Persimmon Caprese Salad

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PERSIMMON CAPRESE  | A new twist to one of Italy’s most simple and delicious salads.

Sick of the typical heirloom tomato mozzarella salad combo (aka Insalata Caprese)? Fear not, I’ve come up with a new twist to one of my classical summer salad favourites. Why not substitute the tomatoes for the persimmon fruit? Like the bright redness of tomatoes, the luscious orange glow from persimmons will also provide a sharp contrast in color when juxtaposed against the creamy whiteness of mozzarella cheese.

Persimmons are one of those fruits that, when you catch the right moment of ripeness – which is limited to only one or two days – truly offer a culinary experience of perfection.

Honey sweet and so soft that the skin care barely hold their juicy flesh, they make a perfect complement to Mozzarella di Bufala.

untitled (4 of 15).jpgAs for origins, this delicate fruit is native to China. From China, it spread to Korean peninsula and Japan very long time ago, and later was introduced to California during the middle of the 19th century.

In terms of nutrition, persimmon provides a powerful dosage of vitamin A, offering 55% of the daily value. Vitamin C runs a close second with 21%, plus excellent amounts of manganese, a co-factor for the enzyme superoxide dismutase, for healthy mucous membranes and skin, as well as a known protectant against lung and mouth cancers.

For those who aren’t so regular, persimmons are also an excellent source of fiber. B-complex vitamins are present to stabilise the metabolic system, along with copper and phosphorus.

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Persimmon Caprese Salad

Time: 15 minutes | Serves: 3-4 as a side

Ingredients:

  • 1 mozzarella ball
  • 1 persimmon
  • 1 tablespoon olive oil
  • 1 teaspoon of balsamic vinegar
  • 1 teaspoon of maple syrup
  • Bunch of fresh basil
  • A handful of walnuts
  • Sprinkle of cumin and cinnamon

Method:

  1. Rip mozzarella ball into bite-size chunks. Slice persimmon into wedges and then into bite-sized chunks. Tear off the leaves of the fresh basil.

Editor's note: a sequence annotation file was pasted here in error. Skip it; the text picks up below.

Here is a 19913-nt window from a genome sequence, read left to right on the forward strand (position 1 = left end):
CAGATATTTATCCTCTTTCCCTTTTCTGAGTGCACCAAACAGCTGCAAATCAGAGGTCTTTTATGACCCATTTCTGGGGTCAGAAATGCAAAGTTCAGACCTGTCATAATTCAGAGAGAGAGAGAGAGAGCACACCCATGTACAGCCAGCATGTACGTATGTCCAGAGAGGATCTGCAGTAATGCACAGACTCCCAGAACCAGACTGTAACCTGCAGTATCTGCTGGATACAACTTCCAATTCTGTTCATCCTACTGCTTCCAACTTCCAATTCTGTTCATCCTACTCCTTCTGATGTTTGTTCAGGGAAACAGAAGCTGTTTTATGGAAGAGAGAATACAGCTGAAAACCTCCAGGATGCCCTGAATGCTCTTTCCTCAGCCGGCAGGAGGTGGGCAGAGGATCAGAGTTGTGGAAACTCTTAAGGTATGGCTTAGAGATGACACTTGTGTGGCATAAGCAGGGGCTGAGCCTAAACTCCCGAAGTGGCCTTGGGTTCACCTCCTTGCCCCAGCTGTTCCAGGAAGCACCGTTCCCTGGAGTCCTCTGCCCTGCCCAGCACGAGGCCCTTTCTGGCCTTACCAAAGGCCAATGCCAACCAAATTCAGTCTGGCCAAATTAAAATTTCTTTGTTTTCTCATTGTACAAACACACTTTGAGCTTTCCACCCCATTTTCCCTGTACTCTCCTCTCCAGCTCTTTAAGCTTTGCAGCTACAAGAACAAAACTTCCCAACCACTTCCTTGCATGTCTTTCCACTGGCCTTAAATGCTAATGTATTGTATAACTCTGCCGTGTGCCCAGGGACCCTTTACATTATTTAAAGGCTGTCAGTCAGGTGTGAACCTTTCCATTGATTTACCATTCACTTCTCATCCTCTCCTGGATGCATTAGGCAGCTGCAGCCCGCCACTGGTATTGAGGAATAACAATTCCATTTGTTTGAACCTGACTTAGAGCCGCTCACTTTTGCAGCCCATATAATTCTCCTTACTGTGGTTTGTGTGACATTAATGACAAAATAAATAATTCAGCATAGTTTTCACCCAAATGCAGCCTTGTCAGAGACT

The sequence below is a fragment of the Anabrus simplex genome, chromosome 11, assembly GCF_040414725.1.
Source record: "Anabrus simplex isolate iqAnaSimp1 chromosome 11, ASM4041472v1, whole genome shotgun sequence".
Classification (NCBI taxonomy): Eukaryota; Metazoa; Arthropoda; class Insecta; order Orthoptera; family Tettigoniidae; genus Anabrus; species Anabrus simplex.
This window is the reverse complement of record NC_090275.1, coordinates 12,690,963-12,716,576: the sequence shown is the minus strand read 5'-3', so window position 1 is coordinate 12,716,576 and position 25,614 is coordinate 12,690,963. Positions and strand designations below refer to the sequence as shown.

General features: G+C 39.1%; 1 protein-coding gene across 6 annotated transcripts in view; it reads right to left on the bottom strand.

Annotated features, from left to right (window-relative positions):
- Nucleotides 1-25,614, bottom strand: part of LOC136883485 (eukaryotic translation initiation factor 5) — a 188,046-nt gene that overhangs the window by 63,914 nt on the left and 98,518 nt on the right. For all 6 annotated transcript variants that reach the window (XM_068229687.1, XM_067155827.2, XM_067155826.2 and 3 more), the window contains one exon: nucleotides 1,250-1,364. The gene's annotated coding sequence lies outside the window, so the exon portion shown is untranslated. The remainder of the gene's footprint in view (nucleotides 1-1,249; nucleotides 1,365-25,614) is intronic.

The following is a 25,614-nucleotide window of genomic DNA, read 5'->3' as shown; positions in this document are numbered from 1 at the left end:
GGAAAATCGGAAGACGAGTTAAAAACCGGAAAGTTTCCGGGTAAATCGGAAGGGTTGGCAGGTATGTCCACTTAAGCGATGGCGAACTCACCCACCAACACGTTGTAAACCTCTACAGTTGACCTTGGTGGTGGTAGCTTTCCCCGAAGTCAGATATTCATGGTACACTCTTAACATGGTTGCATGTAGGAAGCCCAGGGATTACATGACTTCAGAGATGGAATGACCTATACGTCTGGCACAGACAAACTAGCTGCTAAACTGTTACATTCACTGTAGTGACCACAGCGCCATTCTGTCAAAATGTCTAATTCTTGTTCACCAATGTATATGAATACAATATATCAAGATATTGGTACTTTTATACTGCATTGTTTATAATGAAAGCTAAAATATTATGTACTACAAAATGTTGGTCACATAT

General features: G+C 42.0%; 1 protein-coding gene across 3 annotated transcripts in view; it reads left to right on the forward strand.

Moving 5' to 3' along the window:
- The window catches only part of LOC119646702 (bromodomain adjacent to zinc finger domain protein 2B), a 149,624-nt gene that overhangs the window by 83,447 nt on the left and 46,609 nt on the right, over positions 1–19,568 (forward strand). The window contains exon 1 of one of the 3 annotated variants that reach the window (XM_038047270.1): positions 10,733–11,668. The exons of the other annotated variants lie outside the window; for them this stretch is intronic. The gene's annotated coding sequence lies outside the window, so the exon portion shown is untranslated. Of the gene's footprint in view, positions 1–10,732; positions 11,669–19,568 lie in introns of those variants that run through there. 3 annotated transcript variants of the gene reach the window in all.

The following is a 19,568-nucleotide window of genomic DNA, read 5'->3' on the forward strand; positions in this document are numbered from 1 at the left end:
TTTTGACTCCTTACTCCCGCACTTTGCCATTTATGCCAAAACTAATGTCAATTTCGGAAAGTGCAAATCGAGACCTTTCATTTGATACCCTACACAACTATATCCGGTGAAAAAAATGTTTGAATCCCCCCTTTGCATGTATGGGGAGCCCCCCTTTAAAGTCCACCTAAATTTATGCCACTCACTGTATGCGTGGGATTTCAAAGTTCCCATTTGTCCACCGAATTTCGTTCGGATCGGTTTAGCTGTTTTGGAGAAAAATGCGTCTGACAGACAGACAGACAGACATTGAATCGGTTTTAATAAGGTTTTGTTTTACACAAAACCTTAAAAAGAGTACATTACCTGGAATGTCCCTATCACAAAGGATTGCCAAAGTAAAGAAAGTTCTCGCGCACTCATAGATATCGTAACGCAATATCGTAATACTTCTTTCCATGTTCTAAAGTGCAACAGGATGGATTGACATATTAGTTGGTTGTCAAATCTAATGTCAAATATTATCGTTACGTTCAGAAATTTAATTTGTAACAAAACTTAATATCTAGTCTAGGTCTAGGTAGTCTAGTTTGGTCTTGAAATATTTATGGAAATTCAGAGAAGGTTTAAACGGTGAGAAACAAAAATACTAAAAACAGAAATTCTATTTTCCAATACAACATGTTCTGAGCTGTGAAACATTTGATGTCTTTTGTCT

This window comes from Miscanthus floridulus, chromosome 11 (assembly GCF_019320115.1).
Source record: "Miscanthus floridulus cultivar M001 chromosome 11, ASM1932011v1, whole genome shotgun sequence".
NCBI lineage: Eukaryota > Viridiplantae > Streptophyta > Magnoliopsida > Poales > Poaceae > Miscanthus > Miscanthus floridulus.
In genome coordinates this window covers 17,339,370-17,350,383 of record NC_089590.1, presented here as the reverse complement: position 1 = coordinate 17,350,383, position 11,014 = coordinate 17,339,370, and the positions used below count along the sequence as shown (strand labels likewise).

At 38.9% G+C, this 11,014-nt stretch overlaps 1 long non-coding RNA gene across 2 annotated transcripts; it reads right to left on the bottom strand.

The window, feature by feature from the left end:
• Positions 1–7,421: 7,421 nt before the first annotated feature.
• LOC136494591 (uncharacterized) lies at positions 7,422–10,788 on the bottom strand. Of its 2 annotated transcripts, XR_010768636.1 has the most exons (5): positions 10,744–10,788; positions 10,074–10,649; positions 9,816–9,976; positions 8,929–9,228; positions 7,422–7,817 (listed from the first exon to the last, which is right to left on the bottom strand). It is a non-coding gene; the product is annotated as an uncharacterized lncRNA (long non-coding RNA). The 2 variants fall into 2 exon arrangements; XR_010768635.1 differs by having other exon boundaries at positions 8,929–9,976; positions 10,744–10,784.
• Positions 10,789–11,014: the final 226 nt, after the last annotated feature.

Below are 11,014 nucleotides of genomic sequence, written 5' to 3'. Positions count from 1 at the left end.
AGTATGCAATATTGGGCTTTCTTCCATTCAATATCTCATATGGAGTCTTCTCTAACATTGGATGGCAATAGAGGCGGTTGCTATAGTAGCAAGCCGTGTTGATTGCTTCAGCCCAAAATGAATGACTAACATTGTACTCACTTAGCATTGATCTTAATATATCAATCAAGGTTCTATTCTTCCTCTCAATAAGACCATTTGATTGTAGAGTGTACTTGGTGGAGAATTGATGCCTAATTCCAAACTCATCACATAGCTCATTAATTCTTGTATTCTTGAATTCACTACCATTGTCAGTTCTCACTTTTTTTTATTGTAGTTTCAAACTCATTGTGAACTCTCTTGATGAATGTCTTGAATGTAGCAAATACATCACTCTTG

2. Mix walnuts with the cumin and cinnamon spices in a small bowl. On medium-low heat, slowly pan fry the walnuts until golden brown. Remove from slow and let cool.untitled (14 of 15)
  3. Combine olive oil, balsamic and maple syrup in a small bowl.untitled (15 of 15)
  4. Layer the persimmon chunks, mozzarella and basil leaves on a plate in a rustic fashion. Sprinkle the spiced walnuts on top. Drizzle the olive oil balsamic mix on top. If desired, squeeze some aged balsamic vinegar on top in a zig zag fashion for an extra dose of balsamic sweetness.untitled (7 of 15) untitled (3 of 15)untitled (9 of 15).jpg

Buffalo Mozzarella with Orange, Coriander Seeds and Lavender Oil

Burrata with Oranges, Coriander Seeds, and Lavender Oil (11 of 25)MOZZARELLA WITH A CITRUS SPARK | In lieu of tomatoes, mozzarella also pairs well with citrus fruits and a hint of lavender oil.

Debuted my new NOPI cookbook by making a quick adaptation of one of the restaurant’s signature dishes: the burrata with blood orange, coriander, and lavender seeds. Burrata with Oranges, Coriander Seeds, and Lavender Oil (2 of 2)According to Yotam Ottolenghi, customers come to NOPI for this dish alone and they sell about 1,000 each month!

However, much to my frustration, I struggled to find good quality burrata today at Citysuper (a high-end supermarket in Hong Kong). Nor was I able to source for blood oranges. Consequently, in lieu of burrata, a good quality buffalo mozzarella had to suffice. And in lieu of blood oranges, a regular orange had to do.